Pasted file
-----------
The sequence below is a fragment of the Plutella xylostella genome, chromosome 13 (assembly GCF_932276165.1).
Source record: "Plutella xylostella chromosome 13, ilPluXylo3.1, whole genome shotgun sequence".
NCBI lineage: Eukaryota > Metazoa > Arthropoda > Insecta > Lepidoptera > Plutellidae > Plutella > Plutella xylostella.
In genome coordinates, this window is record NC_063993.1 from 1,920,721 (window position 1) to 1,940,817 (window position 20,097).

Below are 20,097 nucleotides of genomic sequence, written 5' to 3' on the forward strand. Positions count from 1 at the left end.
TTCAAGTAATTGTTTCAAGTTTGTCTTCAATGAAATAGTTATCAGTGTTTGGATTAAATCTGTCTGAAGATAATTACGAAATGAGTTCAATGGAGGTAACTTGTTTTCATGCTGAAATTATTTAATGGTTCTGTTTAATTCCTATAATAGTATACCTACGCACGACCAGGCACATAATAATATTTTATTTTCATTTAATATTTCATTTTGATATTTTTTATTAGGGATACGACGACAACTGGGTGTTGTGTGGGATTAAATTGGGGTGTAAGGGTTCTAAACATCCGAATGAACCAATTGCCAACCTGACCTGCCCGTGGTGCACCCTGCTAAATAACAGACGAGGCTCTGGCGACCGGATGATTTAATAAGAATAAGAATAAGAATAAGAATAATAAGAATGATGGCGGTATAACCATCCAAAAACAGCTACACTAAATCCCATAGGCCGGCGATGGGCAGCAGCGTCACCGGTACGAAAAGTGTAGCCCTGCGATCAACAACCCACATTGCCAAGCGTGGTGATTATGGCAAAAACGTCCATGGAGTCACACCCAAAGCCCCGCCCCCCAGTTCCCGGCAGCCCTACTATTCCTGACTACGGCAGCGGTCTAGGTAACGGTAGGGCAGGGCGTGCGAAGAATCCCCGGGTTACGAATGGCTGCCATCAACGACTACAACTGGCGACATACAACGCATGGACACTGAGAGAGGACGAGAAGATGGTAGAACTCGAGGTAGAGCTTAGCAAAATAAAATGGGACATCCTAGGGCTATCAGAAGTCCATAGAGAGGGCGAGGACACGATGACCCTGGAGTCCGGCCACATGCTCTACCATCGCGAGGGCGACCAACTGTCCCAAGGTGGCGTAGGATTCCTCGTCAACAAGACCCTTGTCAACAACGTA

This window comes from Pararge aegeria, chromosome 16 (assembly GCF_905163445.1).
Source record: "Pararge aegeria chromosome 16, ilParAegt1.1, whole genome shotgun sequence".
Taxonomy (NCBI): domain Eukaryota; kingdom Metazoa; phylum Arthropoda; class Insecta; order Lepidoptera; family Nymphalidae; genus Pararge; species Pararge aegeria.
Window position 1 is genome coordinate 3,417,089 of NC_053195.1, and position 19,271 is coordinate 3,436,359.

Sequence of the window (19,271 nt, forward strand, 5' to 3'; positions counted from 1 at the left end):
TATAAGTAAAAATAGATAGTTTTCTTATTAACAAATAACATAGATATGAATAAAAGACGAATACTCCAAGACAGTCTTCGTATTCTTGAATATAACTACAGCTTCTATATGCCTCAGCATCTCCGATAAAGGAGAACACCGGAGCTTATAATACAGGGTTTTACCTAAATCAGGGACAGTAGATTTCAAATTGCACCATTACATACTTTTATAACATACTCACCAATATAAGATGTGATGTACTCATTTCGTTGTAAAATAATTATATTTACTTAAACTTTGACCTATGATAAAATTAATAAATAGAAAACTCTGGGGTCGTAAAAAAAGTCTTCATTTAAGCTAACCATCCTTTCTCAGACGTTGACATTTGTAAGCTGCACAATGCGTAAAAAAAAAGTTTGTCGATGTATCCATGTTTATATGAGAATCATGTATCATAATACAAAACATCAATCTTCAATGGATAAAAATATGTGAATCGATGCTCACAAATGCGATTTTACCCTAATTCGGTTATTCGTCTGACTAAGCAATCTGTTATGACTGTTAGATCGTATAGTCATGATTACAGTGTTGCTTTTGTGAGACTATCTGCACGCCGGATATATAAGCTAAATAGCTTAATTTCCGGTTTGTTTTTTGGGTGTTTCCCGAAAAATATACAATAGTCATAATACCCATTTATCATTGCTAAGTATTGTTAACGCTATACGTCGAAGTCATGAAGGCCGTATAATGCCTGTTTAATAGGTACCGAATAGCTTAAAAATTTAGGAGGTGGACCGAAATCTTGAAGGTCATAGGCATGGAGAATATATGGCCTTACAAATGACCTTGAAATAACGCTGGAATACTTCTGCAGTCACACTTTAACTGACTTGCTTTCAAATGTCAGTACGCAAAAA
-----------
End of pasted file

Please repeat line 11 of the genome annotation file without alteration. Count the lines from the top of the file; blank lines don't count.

Sequence of the window (19,271 nt, forward strand, 5' to 3'; positions counted from 1 at the left end):